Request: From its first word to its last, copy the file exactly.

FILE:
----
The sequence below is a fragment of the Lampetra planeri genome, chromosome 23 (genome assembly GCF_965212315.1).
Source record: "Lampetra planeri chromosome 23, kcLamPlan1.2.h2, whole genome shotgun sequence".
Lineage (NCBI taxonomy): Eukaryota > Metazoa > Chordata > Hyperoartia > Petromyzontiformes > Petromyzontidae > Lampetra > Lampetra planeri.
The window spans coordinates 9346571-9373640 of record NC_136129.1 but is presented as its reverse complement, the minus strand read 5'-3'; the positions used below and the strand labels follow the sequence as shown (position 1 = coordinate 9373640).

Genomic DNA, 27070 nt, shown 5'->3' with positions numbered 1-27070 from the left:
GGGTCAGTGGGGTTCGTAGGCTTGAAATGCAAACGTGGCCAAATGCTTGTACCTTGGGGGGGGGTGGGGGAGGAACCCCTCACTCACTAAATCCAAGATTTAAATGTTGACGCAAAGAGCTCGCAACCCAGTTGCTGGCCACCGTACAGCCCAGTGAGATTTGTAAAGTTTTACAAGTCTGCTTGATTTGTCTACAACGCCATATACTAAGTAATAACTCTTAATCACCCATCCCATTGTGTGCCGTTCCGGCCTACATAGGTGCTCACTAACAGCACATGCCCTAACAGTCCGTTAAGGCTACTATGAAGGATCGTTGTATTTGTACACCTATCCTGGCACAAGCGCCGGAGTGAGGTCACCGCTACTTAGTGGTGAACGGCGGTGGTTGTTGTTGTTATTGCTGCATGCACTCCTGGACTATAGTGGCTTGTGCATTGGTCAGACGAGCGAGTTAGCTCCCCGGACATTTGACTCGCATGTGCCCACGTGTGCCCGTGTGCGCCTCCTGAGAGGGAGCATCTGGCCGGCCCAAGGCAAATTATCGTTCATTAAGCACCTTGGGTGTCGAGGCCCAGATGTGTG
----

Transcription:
The sequence below is a fragment of the Lampetra planeri genome, chromosome 23 (genome assembly GCF_965212315.1).
Source record: "Lampetra planeri chromosome 23, kcLamPlan1.2.h2, whole genome shotgun sequence".
Lineage (NCBI taxonomy): Eukaryota > Metazoa > Chordata > Hyperoartia > Petromyzontiformes > Petromyzontidae > Lampetra > Lampetra planeri.
The window spans coordinates 9346571-9373640 of record NC_136129.1 but is presented as its reverse complement, the minus strand read 5'-3'; the positions used below and the strand labels follow the sequence as shown (position 1 = coordinate 9373640).

Genomic DNA, 27070 nt, shown 5'->3' with positions numbered 1-27070 from the left:
GGGTCAGTGGGGTTCGTAGGCTTGAAATGCAAACGTGGCCAAATGCTTGTACCTTGGGGGGGGGTGGGGGAGGAACCCCTCACTCACTAAATCCAAGATTTAAATGTTGACGCAAAGAGCTCGCAACCCAGTTGCTGGCCACCGTACAGCCCAGTGAGATTTGTAAAGTTTTACAAGTCTGCTTGATTTGTCTACAACGCCATATACTAAGTAATAACTCTTAATCACCCATCCCATTGTGTGCCGTTCCGGCCTACATAGGTGCTCACTAACAGCACATGCCCTAACAGTCCGTTAAGGCTACTATGAAGGATCGTTGTATTTGTACACCTATCCTGGCACAAGCGCCGGAGTGAGGTCACCGCTACTTAGTGGTGAACGGCGGTGGTTGTTGTTGTTATTGCTGCATGCACTCCTGGACTATAGTGGCTTGTGCATTGGTCAGACGAGCGAGTTAGCTCCCCGGACATTTGACTCGCATGTGCCCACGTGTGCCCGTGTGCGCCTCCTGAGAGGGAGCATCTGGCCGGCCCAAGGCAAATTATCGTTCATTAAGCACCTTGGGTGTCGAGGCCCAGATGTGTG